Last Chance Café by Liz Byrski

Last-Chance-Cafe

Western Australian author Liz Byrski’s new novel Last Chance Café looks at growing old in a new light.

 

We are a society obsessed with staying young and beautiful and rarely does literature tackle the right to grow old and enjoy the process. A round of applause for Byrski.

 

The book is filled with some wonderful characters and the main protagonists are women in their 70s. I can honestly say I don’t think I have ever read a book with women of this age as the heroines.

 

Byrski has written five novels – Gang of Four; Food, Sex and Money; Belly Dancing for Beginners; Trip of a Lifetime, Bad Behaviour and a fabulous  autobiographical work entitled Remember Me.

 

Her main characters are often women in their fifties or older. Her books strike a cord with women of all ages and her works are very popular amongst book clubs as they throw up a host of questions that are ripe for debate.

 

FULL REVIEW
When in a woman’s life is it okay to look her age is just one of the many questions asked in Liz Byrski’s latest novel Last Chance Café.

 

In a society obsessed with youth and beauty where there is a constant battle against the aging process, Byrski’s novel is a welcomed breath of fresh air. It is filled with interesting female characters that are well beyond middle age but still achieving wonderful things in their lives.

 

Other questions raised include what does it mean to grow old and is it okay to celebrate old age with all the joy and challenges that come with it.

 

When seventy something Margot visits her local shopping mall (something she hates to do) to find something to wear to a family function, she unexpectedly comes across an old friend Dot. The fact that Dot has chained herself to the escalator travelling up to the floor where the beauty salon and spa are located and is ranting about the dangers of consumerism is nothing new for Margot as the two were part of a movement in the past where women did things like that on a regular basis.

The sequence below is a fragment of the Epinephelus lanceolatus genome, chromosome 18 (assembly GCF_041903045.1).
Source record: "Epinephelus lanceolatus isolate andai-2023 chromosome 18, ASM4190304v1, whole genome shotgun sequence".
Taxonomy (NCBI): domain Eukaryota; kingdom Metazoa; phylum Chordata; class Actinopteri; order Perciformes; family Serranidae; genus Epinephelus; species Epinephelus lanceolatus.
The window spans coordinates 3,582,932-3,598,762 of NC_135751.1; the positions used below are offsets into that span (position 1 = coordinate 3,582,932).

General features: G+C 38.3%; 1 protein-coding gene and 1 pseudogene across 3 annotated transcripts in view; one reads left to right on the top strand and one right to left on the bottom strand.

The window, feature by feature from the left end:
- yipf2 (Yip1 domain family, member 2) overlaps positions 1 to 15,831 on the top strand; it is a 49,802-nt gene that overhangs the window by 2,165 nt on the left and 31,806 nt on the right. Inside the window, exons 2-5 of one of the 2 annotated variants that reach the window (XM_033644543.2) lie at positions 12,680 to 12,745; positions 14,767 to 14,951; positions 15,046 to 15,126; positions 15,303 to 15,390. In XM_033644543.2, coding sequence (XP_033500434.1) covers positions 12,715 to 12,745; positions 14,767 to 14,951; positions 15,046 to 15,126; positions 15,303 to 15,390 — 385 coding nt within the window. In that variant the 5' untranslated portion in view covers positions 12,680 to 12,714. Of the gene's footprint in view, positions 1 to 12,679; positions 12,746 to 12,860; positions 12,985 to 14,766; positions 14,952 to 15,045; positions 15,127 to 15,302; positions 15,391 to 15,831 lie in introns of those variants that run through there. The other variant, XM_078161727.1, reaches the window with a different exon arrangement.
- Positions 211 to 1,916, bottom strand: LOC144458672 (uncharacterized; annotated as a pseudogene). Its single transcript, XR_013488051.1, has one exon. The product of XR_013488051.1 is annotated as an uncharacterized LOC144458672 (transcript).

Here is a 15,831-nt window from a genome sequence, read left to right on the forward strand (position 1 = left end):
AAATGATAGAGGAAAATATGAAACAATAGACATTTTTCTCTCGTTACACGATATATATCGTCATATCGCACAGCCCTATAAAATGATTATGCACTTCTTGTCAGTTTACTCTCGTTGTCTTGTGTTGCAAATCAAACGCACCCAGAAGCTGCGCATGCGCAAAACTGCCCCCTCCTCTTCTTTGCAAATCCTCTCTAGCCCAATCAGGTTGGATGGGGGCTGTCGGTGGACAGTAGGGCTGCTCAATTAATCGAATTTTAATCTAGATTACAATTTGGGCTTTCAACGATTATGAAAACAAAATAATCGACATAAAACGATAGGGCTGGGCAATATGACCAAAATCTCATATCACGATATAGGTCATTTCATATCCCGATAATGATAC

It is just one of the themes that Byrski wanted to tackle when setting out with the novel – could the passion of the seventies and eighties be revived in the current world climate?

 

On her website introducing her new book, Byrski writes, “I started off by asking what happened to the spirit that, thirty years ago, had women of all ages working together for change – for themselves, their sisters, daughters and granddaughters, their mothers, aunts and grandmothers? Is it really dead or simply simmering beneath the surface?”

 

Dot and Margot reunite and the passion they had for the women’s movement is reunited through the younger people that they meet. Together they work on a campaign to fight the “new sexism” in the world. The scene where young girls are encouraged to dress up in bunny costumes and make-up and strut their stuff on the catwalk is enough to make any reader cringe.

 

Along the way the reader is introduced to family, friends, old loves and new. Each woman is dealing with some type of personal journey and Byrski’s writing allows us to see that age in no barrier and that you are never too old to begin a new life or take on a new challenge.

 

About Liz Byrski
Byrski has written six novel and her main protagonists are often women in their fifties or older. Her books strike a cord with women of all ages and her works are very popular amongst book clubs as they throw up a host of questions that are ripe for debate.

 

Born in London and raised in Sussex, Liz Byrski moved to Australia in 1981 and currently resides in Perth, Western Australia. She is the author of eleven works of non-fiction and six novels and has over forty years experience in the media.

 

She is best known for her novels: Gang of Four; Food, Sex and Money; Belly Dancing for Beginners; Trip of a Lifetime, Bad Behaviour and autobiographical work Remember Me.

 

Last Chance Café by Liz Byrski (Macmillan by Pan Macmillan, 2011, ISBN: 978-14050-40341, 352 pages.)

 

Reference

 

My rating: ★★★★

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